Cannabis exposure during pregnancy has measurable impact on placental and fetal growth

Cannabis exposure during pregnancy has measurable impact on placental and fetal growth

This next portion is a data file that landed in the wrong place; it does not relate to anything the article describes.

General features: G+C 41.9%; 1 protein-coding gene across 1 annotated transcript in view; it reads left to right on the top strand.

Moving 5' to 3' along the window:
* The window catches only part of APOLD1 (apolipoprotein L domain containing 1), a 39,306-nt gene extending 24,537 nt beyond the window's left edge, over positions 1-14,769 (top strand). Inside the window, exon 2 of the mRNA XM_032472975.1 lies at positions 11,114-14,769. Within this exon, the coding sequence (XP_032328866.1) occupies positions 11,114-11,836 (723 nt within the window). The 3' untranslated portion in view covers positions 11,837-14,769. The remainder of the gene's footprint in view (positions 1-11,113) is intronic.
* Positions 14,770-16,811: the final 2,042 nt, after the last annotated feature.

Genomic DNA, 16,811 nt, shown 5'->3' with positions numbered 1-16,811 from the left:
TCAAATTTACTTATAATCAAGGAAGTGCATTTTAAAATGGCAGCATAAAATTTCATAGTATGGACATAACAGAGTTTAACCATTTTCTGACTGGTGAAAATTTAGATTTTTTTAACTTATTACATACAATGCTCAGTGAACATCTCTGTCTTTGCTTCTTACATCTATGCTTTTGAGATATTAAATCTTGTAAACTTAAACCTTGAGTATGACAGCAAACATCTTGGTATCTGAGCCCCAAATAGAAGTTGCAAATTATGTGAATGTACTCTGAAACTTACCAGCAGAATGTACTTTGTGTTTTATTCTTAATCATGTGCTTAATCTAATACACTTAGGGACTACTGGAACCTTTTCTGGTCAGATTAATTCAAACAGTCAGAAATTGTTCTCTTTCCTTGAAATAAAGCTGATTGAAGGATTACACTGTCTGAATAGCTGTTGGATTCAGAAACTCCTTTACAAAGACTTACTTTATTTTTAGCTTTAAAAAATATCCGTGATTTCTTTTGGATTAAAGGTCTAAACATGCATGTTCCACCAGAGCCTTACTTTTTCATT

Research shows how the hepatitis D virus copies itself The research team was also able to characterize how THC prevents oxygen and nutrients from crossing the placenta into the developing fetus. By studying human placental cells, the researchers found that exposure to THC caused a decrease in a glucose transporter called GLUT-1. This indicates that the THC is preventing the placental transfer of glucose, a key nutrient, from the mother to the fetus. They also found a reduction in placental vasculature in the rat model suggesting reduced blood flow from the mother to the fetus. The researchers say both of those factors are likely contributing to the growth restriction that they observed in the offspring. The researchers point out that there are currently no clear guidelines from Health Canada on the use of cannabis in pregnancy and some studies have shown that up to one in five women are using cannabis during pregnancy to prevent morning sickness, for anxiety or for social reasons. "Marjiuana has been legalized in Canada and in many states in the US, however, its use during pregnancy has not been well studied up until this point. This study is important to support clinicians in communicating the very real risks associated with cannabis use during pregnancy," said David Natale, PhD, Associate Professor at Queen's and co-author on the paper. Source: University of Western Ontario Journal reference: Natale, B. V., et al . (2020) Δ9-tetrahydrocannabinol exposure during rat pregnancy leads to symmetrical fetal growth restriction and labyrinth-specific vascular defects in the placenta. Scientific Reports . doi.org/10.1038/s41598-019-57318-6 .



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